Seabrook on...Product showcase and valuable networking at Four Oaks

The Four Oaks Trade Show is a must on my calendar.

Four Oaks Trade Show serves a dual role: it presents an impressive range and number of companies exhibiting their wares and equally, if not more importantly, it is a great meeting place. I had difficulty moving more than a few yards down each avenue without bumping into other visitors to exchange greetings and information.

Where else can you meet and speak to the managing director of a major garden goods and compost manufacturer; learn that PAC has bought into a 25ha propagation unit in Kenya employing 800 staff and securing its cuttings supply for the future; see Rob Chapman of Victorian Violas, who is now supplying wholesale to garden centres (what a great line for independents wanting to offer something different and special); and hear that more than 70,000 three-litre Gerbera Garvinea ‘Sweet Series’ will go into Aldi in a week’s time?

While visitor numbers on the first day looked to me to be down, it is inevitable when nurseries, manufacturers and retailers are merging into fewer and larger operators. Beekenkamp, for example, adding a new nursery of more than 12 acres of glass to its current 80-plus acres, now employing a dianthus breeder and introducing a new range of compact dahlias.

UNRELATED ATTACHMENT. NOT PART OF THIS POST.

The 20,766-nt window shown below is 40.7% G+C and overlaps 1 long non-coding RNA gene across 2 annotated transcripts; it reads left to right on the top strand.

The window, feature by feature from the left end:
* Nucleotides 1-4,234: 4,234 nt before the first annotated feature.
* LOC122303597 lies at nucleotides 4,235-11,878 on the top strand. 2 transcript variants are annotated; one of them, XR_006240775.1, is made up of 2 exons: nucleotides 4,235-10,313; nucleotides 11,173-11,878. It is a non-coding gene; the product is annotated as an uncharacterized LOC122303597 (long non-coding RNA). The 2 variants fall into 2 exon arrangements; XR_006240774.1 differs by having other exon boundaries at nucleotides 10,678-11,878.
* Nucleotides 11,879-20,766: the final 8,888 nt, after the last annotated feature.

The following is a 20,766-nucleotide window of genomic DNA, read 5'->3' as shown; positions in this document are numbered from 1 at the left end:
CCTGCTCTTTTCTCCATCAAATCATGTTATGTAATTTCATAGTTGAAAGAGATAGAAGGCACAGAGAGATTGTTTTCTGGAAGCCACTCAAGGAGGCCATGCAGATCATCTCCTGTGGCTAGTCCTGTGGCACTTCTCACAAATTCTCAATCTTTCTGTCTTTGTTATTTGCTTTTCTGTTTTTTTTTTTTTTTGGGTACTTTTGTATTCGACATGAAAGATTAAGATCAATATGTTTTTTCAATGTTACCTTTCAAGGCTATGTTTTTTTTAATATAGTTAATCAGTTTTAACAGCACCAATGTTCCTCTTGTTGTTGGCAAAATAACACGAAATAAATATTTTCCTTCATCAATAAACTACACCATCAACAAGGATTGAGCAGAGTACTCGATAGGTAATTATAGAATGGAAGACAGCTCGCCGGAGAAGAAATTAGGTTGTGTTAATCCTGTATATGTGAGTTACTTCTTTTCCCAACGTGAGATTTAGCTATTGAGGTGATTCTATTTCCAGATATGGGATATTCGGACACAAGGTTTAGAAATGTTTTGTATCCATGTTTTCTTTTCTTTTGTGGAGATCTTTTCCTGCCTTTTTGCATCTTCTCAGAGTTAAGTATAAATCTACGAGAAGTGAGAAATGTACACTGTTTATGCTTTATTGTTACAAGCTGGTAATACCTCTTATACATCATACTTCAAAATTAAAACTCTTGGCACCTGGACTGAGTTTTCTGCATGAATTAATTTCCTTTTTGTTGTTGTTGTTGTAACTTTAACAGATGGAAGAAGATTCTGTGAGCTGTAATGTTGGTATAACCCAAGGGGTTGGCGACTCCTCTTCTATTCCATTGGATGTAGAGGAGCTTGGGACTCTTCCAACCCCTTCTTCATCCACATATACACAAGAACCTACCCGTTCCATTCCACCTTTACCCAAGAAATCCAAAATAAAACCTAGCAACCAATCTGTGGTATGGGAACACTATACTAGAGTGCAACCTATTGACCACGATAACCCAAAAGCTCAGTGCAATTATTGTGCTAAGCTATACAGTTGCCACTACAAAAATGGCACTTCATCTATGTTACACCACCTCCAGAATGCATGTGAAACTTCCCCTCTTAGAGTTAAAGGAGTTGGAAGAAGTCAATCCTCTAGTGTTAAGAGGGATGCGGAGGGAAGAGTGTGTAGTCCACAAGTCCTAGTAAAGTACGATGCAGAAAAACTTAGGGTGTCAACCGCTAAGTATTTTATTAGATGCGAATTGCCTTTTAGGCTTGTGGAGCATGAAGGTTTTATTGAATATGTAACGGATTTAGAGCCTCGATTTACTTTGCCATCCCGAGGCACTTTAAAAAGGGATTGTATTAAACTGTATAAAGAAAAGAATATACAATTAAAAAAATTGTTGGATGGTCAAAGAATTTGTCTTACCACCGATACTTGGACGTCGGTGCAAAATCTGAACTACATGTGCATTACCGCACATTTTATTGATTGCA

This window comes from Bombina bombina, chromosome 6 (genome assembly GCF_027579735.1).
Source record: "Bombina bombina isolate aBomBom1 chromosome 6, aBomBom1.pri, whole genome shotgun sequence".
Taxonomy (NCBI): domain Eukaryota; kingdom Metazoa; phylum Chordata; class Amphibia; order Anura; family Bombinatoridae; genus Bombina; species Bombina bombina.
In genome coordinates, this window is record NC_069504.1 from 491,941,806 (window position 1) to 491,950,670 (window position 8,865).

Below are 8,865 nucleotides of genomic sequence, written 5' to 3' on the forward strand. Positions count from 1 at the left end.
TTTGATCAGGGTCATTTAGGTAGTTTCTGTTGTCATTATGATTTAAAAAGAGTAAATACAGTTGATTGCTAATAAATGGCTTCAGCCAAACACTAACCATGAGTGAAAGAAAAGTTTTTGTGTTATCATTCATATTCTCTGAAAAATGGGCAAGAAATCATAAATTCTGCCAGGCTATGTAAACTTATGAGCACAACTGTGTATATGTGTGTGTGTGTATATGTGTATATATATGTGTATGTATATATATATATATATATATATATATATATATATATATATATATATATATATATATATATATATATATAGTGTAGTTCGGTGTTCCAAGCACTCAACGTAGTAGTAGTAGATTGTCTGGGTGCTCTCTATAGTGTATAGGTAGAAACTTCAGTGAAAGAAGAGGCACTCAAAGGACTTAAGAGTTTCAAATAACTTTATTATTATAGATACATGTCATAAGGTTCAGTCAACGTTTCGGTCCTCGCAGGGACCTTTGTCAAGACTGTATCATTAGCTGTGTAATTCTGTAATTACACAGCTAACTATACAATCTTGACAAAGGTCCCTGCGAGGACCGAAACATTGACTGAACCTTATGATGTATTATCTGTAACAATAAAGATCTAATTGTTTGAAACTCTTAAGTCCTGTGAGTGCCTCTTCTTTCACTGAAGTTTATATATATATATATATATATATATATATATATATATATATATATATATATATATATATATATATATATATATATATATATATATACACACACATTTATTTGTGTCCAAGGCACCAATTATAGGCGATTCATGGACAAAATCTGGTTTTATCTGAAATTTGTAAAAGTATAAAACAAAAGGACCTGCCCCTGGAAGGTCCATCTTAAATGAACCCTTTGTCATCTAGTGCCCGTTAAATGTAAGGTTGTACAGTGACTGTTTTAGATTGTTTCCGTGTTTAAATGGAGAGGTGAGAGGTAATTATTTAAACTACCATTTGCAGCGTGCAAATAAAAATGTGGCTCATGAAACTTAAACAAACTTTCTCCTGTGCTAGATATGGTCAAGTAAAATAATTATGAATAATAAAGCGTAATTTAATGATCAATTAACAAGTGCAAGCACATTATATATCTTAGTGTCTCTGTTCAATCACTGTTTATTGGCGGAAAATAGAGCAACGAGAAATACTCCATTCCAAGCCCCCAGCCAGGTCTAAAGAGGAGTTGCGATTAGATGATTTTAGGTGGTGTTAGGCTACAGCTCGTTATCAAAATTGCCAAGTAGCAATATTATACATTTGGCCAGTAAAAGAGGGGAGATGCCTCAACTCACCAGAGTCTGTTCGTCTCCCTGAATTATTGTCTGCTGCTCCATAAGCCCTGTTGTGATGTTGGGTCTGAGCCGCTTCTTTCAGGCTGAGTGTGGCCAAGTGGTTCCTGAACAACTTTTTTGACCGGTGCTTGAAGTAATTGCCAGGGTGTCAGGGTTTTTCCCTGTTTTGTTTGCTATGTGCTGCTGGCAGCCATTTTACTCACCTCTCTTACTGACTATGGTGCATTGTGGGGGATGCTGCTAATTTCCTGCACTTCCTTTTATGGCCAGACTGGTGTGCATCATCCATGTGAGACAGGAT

There are always new plants and products to see. I had been to numerous trials this summer, including Ball Colegrave at West Adderbury, yet missed Coreopsis Up Tick Series — ‘Up Tick Gold & Bronze’ looks a real winner. 

Breeders Seeds is planning to introduce UK-grown sweet pea seeds and is busy rogueing and reselecting mother stocks — long overdue, if my experience is any guide — of popular Spencer cultivars.

I have long felt that it is time we used Spanish tunnels in the UK to grow cut sweet peas and harvest seeds. A bit of overhead protection guarantees crops regardless of weather and gives a superb large-seeded sample. 

Among the sundries suppliers the Fargro anti-reflection treatment, which gives a three-to-four per cent light gain and similar increase in cucumber, pepper and tomato crops, is an interesting development. The first redesign of mole traps for 100 years (EasySet Mole Trap — www.beagleproducts.com) could be the answer to my current problem mole.

German-made cutting hand tools from Berger were new to me and its lightweight Topiary Shear 2510 with tension adjuster, self-sharpening, sap groove and shock-absorbing buffer is a good example of its well-designed kit.

Peter Seabrook is a gardening writer and broadcaster

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